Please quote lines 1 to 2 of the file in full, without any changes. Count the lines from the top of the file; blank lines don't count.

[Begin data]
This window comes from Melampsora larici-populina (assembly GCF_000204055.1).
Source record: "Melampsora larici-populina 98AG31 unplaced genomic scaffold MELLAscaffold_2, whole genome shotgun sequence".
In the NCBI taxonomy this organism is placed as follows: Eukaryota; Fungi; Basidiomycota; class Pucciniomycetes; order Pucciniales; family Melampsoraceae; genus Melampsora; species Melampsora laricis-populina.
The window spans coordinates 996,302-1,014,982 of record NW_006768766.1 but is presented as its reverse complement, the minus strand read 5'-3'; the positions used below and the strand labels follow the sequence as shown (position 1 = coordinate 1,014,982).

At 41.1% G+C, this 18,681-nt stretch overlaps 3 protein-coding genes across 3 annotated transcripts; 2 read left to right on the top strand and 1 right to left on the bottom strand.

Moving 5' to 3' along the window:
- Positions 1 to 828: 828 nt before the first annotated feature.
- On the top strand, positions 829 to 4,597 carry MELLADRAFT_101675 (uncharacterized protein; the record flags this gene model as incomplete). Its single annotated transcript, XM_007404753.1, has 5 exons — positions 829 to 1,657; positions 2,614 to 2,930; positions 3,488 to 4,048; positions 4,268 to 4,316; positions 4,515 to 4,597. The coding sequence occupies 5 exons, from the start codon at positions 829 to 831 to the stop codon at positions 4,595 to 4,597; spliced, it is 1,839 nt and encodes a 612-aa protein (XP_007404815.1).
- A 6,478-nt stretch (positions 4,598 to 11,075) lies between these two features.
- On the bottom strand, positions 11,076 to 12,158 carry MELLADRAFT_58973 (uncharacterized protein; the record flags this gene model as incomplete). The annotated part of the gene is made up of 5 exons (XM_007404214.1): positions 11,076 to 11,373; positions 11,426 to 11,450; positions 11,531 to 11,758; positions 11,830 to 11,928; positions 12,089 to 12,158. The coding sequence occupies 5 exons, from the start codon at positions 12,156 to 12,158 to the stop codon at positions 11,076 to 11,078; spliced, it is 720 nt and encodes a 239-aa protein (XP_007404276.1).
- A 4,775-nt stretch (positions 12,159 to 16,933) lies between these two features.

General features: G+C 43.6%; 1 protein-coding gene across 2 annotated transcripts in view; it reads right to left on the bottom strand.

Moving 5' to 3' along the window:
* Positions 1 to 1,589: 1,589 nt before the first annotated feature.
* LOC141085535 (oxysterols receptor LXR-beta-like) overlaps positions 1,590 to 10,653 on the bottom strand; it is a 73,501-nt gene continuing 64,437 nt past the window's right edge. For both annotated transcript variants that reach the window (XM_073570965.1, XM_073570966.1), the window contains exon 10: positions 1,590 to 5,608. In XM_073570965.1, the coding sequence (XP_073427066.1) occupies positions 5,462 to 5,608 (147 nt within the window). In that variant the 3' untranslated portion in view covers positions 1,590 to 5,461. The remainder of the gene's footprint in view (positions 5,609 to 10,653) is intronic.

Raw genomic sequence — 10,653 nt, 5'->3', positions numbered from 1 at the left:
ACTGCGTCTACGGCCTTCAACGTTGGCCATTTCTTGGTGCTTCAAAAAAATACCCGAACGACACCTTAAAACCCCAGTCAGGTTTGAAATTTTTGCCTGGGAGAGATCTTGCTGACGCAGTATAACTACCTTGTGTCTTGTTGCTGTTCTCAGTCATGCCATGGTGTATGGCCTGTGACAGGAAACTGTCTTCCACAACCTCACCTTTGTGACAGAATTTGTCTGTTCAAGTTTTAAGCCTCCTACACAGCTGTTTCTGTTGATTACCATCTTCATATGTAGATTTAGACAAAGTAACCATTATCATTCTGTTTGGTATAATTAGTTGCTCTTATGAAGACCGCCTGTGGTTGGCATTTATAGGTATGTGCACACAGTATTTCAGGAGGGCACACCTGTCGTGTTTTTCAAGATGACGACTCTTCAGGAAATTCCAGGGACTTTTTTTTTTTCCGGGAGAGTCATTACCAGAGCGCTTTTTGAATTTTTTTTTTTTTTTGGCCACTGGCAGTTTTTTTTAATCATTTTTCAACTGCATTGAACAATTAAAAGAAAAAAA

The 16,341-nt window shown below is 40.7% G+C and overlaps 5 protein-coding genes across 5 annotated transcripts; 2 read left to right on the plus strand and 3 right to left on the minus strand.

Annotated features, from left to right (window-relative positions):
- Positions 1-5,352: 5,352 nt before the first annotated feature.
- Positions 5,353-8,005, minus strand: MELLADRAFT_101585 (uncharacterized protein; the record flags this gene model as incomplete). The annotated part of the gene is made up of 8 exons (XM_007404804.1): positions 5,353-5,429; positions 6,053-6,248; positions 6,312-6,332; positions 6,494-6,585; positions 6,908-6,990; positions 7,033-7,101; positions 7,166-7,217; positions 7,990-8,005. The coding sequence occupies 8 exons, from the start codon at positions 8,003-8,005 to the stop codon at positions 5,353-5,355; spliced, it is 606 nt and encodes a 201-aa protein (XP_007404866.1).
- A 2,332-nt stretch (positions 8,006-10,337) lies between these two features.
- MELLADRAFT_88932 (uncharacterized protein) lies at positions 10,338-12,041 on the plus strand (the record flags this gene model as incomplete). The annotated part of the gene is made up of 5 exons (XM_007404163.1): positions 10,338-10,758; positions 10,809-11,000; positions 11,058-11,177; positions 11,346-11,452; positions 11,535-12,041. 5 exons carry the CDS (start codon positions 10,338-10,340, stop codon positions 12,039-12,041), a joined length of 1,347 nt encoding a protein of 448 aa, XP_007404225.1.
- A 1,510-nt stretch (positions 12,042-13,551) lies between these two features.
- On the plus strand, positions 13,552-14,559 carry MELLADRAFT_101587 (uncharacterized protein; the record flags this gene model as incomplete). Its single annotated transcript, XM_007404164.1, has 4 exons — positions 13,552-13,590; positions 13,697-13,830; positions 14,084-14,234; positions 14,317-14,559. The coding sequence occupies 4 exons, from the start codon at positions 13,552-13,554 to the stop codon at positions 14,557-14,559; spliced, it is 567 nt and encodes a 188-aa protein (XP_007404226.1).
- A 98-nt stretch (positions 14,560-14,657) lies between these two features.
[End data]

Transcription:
This window comes from Melampsora larici-populina (assembly GCF_000204055.1).
Source record: "Melampsora larici-populina 98AG31 unplaced genomic scaffold MELLAscaffold_2, whole genome shotgun sequence".